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Mine Disasters in
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Rocky Mountain Coal & Iron Company
Tercio Mine Explosion

Tercio, Colorado
October 28, 1904
No. Killed - 19



From the Google News Archives:  External Link
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Slavs And Mexicans Are Mine Victims
The Ogden Standard, Utah
October 29, 1904

Trinidad, Colo., Oct. 29. -- The Rocky Mountain Coal and Iron Company's mine No. 3 at Tercio, forty miles west of this city, was so badly wrecked by the explosion which occurred yesterday that rescuers have not yet succeeded in penetrating to the point where miners were working.

Estimates at the time vary from twenty to sixty.  They are mainly foreigners and not known to Americans in the vicinity.  The mine company's officials have no record of the number working, though it is known that only 21 men went into the mine yesterday.  According to reports, not verified, many more men went into the mine in the afternoon.  It is regarded as certain that none of those who were in the mine when the explosion occurred are now alive.

The mine is a sloping tunnel, over 2,000 feet long.  Rescuers entered the slope as far as room 13, which is 200 feet from the mouth.  They succeeded in reaching this point only after most dangerous work and after crawling through many narrow places.  At this point they encountered a solid wall of rock that had fallen from above, and closed the passage.  Room 26, where most of the men are supposed to have been working, is 600 feet from the mouth of the tunnel, or 400 feet beyond the point to which the rescuers penetrated.

Only one body has been recovered, that of T. Dorean, a driver, who was just entering the tunnel, when the explosion took place and who was terribly burned.

"The report that sixty men were in the mine at the time of the explosion is untrue," said Coroner SIPE, after visiting the scene of the accident.
"I believe there are twenty entombed in the mine and that all are dead."

"I think the explosion, which caused the roof of the mine to cave in, was a dust explosion.  The mine is well ventilated, without artificial devices.  No bodies were recovered last night.  The edge is burning and many of the bodies may be cremated, thus making it impossible to ascertain exactly the number in the mine."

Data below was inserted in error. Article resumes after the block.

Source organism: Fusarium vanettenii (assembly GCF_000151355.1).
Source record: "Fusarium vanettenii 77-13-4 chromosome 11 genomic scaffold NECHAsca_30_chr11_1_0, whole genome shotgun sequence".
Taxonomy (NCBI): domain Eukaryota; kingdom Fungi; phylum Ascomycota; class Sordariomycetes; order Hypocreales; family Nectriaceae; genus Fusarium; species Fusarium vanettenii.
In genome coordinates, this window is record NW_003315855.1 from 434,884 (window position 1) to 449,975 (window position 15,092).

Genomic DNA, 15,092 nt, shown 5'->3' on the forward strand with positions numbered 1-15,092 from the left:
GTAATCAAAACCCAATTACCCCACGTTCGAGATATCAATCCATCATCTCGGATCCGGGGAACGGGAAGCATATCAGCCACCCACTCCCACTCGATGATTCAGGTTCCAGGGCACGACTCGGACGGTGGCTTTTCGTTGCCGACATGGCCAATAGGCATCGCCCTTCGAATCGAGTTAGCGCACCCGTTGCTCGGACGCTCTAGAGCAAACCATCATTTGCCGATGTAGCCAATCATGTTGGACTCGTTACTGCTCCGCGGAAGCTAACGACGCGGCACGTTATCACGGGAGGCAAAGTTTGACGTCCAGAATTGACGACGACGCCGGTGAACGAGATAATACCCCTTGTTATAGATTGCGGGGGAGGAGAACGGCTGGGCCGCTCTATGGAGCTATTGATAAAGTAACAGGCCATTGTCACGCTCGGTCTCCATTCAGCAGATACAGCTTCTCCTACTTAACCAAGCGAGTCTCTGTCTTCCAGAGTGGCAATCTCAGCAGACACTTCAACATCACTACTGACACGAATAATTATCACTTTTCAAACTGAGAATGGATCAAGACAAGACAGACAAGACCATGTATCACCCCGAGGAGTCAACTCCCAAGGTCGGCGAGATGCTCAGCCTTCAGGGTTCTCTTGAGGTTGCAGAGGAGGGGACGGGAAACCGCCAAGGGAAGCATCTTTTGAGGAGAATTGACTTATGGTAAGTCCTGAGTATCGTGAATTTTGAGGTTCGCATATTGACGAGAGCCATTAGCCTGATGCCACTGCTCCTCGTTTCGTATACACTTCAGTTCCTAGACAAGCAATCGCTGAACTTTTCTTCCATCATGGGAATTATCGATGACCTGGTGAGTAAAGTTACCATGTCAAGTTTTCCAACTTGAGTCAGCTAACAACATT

There were only two Americans in the mine, George Brandenburg and John Hatton.  The others were Slavs and Mexicans.

Company officials deny that there were more than twenty-one men in the mine at the time of the explosion, but miners have today estimated the number missing at 63.

No bodies were taken out up to noon today and miners at work say the bodies may not be reached before night and perhaps not then.  The further relief workers get into the tunnel the worse the conditions are found to be.  The tunnel and crosscuts are piled full of timbers and rock.  All hope of finding any of the entombed men alive is now abandoned.  One air shaft had been opened.  There is no fire in the mine.

Only four Americans were killed.  They are: Ed Haddon, Tom McKown, Frank Sutter and Charles Brandenburg.  The others killed are Slavs and Mexicans.

Crash Heard For Miles

The crash was so terrific that it was heard for miles, and the vibrations were distinctly felt at Newton, twelve miles away.  It seemed as if an earthquake had occurred, so violently did the earth tremble.  Smoke, dust and dirt were blown from the tunnel and air shaft in heavy, black volumes.

Broken timbers, huge chunks of coal and blocks of all sizes were hurled hundreds of feet from the portal of the big bore and fell on and around the tipple that stands directly opposite the mine.  People who were near the mine were showered with sand, stones and dirt.  Some of the stones landed fully a quarter of a mile away.

The local officers of the Colorado Fuel and Iron Company refuse to give out the names of the men who were employed in the wrecked mine, on the ground that it is inaccurate, because many changes had taken place during the past few weeks, and because no list is kept on the "Contract" coal diggers.


The Following List Of The Dead Miners Is Taken From --
The Trinidad Chronicle, Colorado
October 31, 1904
  • Frank Satler
  • Trinidad Duran
  • Jim Ricci
  • Rocco DeGregorio
  • Sam Rossetti
  • Mike DeGiacomo
  • John DeCamillo
  • Leopold Lanotine
  • Curino Tunde
  • Ed Hatton
  • George Brandenburg
  • Amigo Colichio
  • Tony Tiht
  • John Opiena
  • John Urbas
  • John Barega
  • Joe Barega
  • Thomas Mckeon
  • John Pilzer



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